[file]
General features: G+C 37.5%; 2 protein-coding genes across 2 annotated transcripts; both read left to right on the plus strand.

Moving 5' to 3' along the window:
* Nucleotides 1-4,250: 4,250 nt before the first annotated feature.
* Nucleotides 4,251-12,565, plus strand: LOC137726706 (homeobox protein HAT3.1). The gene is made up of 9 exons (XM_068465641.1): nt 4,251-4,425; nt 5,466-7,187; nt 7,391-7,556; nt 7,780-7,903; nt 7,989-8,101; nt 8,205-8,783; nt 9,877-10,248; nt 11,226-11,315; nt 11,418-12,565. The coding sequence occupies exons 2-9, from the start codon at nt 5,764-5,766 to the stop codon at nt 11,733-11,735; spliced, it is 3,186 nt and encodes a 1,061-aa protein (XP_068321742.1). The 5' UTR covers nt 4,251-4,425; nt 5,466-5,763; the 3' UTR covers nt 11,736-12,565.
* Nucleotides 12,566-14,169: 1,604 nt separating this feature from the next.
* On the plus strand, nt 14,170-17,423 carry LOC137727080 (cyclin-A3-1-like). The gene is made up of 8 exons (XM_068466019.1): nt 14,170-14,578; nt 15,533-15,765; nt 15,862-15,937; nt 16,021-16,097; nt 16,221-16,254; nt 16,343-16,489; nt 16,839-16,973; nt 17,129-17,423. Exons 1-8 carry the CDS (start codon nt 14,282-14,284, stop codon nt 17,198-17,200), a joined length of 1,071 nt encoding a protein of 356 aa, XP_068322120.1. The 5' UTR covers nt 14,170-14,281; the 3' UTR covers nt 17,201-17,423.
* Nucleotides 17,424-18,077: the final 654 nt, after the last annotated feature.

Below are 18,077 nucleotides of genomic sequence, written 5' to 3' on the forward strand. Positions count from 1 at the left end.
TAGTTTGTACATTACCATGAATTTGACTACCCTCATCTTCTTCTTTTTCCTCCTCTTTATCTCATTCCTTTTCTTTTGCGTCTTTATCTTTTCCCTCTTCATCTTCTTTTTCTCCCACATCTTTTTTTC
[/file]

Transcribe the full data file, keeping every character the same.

General features: G+C 37.5%; 2 protein-coding genes across 2 annotated transcripts; both read left to right on the plus strand.

Moving 5' to 3' along the window:
* Nucleotides 1-4,250: 4,250 nt before the first annotated feature.
* Nucleotides 4,251-12,565, plus strand: LOC137726706 (homeobox protein HAT3.1). The gene is made up of 9 exons (XM_068465641.1): nt 4,251-4,425; nt 5,466-7,187; nt 7,391-7,556; nt 7,780-7,903; nt 7,989-8,101; nt 8,205-8,783; nt 9,877-10,248; nt 11,226-11,315; nt 11,418-12,565. The coding sequence occupies exons 2-9, from the start codon at nt 5,764-5,766 to the stop codon at nt 11,733-11,735; spliced, it is 3,186 nt and encodes a 1,061-aa protein (XP_068321742.1). The 5' UTR covers nt 4,251-4,425; nt 5,466-5,763; the 3' UTR covers nt 11,736-12,565.
* Nucleotides 12,566-14,169: 1,604 nt separating this feature from the next.
* On the plus strand, nt 14,170-17,423 carry LOC137727080 (cyclin-A3-1-like). The gene is made up of 8 exons (XM_068466019.1): nt 14,170-14,578; nt 15,533-15,765; nt 15,862-15,937; nt 16,021-16,097; nt 16,221-16,254; nt 16,343-16,489; nt 16,839-16,973; nt 17,129-17,423. Exons 1-8 carry the CDS (start codon nt 14,282-14,284, stop codon nt 17,198-17,200), a joined length of 1,071 nt encoding a protein of 356 aa, XP_068322120.1. The 5' UTR covers nt 14,170-14,281; the 3' UTR covers nt 17,201-17,423.
* Nucleotides 17,424-18,077: the final 654 nt, after the last annotated feature.

Below are 18,077 nucleotides of genomic sequence, written 5' to 3' on the forward strand. Positions count from 1 at the left end.
TAGTTTGTACATTACCATGAATTTGACTACCCTCATCTTCTTCTTTTTCCTCCTCTTTATCTCATTCCTTTTCTTTTGCGTCTTTATCTTTTCCCTCTTCATCTTCTTTTTCTCCCACATCTTTTTTTC